Regulation

G20 watchdog concentrates on rules review, not on designing new ones

The global watchdog that drove through a welter of banking and market reforms after the financial crisis said it will concentrate on reviewing existing rules, not on designing new ones.

The Financial Stability Board (FSB), which coordinates financial regulation for the Group of 20 Economies, also resisted calls from some G20 members to regulate cryptocurrencies.

Interest in cryptocurrencies rose last year as prices rocketed only to tumble in recent months, triggering warnings from regulators.

But in a sign of too little consensus for radical action, the FSB said more international coordination was needed to plug data gaps in monitoring the rapidly evolving but still tiny sector.

According to FSB Chair Mark Carney, crypto-assets do not pose risks to global financial stability at this time.

Carney, who stands down next year when his term as governor of the Bank of England ends, signaled that whoever succeeds him would be overseeing a more open watchdog focused on reviewing rules instead of pushing through new standards.

Last year U.S. President Donald Trump ordered American regulators to scale back on post-crisis banking and derivatives reforms to encourage more lending to the economy.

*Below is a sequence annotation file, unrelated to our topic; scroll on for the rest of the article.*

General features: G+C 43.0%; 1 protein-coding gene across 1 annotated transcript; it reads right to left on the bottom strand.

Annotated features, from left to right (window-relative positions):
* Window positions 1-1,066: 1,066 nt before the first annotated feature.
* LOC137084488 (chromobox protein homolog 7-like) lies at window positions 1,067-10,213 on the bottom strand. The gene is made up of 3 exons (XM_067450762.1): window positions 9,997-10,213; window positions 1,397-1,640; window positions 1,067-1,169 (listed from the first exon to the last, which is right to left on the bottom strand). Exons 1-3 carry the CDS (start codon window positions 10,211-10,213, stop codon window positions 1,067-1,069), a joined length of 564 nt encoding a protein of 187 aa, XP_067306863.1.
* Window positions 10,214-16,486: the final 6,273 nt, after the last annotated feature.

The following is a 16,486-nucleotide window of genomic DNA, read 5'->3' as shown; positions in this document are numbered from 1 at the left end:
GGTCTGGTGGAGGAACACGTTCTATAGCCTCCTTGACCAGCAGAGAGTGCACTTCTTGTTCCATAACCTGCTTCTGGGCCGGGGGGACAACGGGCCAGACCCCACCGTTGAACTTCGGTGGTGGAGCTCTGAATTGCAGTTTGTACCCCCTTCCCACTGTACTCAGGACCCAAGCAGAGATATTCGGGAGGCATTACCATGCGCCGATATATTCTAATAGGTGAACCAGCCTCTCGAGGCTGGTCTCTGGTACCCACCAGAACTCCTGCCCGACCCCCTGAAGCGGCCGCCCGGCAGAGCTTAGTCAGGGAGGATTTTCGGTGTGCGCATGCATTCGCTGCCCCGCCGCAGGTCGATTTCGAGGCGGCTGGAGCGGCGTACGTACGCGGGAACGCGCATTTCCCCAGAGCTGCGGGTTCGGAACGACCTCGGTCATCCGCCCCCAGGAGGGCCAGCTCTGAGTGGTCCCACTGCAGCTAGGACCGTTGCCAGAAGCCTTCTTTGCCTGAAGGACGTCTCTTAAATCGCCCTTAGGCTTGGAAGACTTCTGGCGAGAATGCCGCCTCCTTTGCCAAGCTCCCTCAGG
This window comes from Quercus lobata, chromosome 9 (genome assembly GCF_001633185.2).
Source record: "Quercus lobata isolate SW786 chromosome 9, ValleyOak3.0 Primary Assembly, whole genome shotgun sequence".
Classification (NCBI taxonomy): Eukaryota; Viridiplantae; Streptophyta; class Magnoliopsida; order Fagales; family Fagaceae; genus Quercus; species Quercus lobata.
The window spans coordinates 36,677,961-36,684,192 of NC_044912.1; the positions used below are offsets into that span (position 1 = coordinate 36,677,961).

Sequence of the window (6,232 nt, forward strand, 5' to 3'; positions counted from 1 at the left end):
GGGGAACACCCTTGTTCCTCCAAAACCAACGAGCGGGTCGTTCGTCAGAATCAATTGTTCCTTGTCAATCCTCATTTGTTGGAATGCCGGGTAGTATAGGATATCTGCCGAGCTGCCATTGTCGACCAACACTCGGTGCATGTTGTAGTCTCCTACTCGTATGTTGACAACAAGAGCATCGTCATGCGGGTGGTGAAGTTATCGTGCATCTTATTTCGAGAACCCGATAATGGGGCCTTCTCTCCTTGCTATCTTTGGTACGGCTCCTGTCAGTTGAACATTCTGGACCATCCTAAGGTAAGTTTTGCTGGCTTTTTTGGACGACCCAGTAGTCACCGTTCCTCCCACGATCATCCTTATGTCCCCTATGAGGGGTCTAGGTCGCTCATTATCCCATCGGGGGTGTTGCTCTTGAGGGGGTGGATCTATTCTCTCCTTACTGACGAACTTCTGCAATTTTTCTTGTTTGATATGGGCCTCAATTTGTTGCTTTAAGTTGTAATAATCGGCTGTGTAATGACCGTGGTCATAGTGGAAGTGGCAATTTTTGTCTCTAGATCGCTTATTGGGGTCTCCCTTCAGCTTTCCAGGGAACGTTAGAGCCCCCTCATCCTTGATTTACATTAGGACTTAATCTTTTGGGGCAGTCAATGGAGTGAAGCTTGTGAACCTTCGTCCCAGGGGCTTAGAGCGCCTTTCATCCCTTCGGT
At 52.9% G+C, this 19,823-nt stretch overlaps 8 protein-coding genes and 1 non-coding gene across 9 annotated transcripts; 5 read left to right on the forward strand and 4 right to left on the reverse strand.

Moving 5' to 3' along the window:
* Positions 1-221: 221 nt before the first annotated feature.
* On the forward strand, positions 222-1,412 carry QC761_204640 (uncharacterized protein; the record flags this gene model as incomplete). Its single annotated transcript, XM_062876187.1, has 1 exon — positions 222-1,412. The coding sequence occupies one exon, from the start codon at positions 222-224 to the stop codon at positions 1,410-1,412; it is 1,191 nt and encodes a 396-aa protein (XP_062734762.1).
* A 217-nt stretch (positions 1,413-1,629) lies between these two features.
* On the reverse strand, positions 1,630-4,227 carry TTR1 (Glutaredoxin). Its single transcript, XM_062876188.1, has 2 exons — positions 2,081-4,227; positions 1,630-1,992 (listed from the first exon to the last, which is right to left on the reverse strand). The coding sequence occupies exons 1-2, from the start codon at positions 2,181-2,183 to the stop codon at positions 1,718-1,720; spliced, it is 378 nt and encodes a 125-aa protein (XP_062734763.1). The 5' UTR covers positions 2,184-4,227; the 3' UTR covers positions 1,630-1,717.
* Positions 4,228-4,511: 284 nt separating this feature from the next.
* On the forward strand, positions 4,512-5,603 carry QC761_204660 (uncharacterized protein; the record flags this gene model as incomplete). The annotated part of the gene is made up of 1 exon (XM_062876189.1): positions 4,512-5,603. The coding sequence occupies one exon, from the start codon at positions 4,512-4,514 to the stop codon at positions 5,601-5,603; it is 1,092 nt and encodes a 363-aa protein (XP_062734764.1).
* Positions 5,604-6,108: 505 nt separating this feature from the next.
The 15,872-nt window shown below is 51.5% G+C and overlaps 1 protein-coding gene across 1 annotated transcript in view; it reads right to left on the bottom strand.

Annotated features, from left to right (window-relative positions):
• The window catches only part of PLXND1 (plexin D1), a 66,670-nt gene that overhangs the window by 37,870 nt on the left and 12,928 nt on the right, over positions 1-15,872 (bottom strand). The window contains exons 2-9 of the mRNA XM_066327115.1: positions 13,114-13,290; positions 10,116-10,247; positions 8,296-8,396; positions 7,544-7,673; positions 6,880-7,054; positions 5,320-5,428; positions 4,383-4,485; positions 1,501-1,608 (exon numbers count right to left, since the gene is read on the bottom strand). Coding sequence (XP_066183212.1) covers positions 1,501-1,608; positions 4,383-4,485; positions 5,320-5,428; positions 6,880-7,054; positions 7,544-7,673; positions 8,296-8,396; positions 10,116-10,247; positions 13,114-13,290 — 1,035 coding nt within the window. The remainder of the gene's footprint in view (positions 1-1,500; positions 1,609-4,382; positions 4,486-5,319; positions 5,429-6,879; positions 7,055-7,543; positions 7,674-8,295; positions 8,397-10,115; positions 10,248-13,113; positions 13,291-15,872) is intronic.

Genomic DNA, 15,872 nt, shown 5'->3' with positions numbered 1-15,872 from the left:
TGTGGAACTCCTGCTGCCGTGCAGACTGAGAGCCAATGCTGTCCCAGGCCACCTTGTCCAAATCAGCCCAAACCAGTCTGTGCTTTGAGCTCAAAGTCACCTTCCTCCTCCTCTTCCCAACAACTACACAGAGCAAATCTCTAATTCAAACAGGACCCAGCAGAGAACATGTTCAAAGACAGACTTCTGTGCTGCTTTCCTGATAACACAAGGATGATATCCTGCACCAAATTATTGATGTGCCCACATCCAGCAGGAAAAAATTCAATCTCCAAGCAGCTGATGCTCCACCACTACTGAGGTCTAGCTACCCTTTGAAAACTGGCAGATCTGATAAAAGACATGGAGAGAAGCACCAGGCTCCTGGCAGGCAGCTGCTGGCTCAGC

That step raised fears among regulators around the world that the United States, where lawmakers have long been lukewarm toward global regulatory bodies, would turn its back on international cooperation and fragment markets.

Carney said the FSB would be more open, disciplined and efficient, with a quarter of its working groups having already been scrapped. The FSB membership will undertake a thorough review of whether the watchdog is «fit for purpose» for evaluating and changing rules.

This year the FSB will assess whether financial rules could be changed to make it cheaper to invest in infrastructure, seen as a key sector for boosting long-term, sustainable economic growth.

The FSB will also report this year on whether reforms to inject more transparency into derivatives markets have created the right incentives to clear trades.

The watchdog will study the impact of existing rules on financing small companies and report back on whether changes are needed.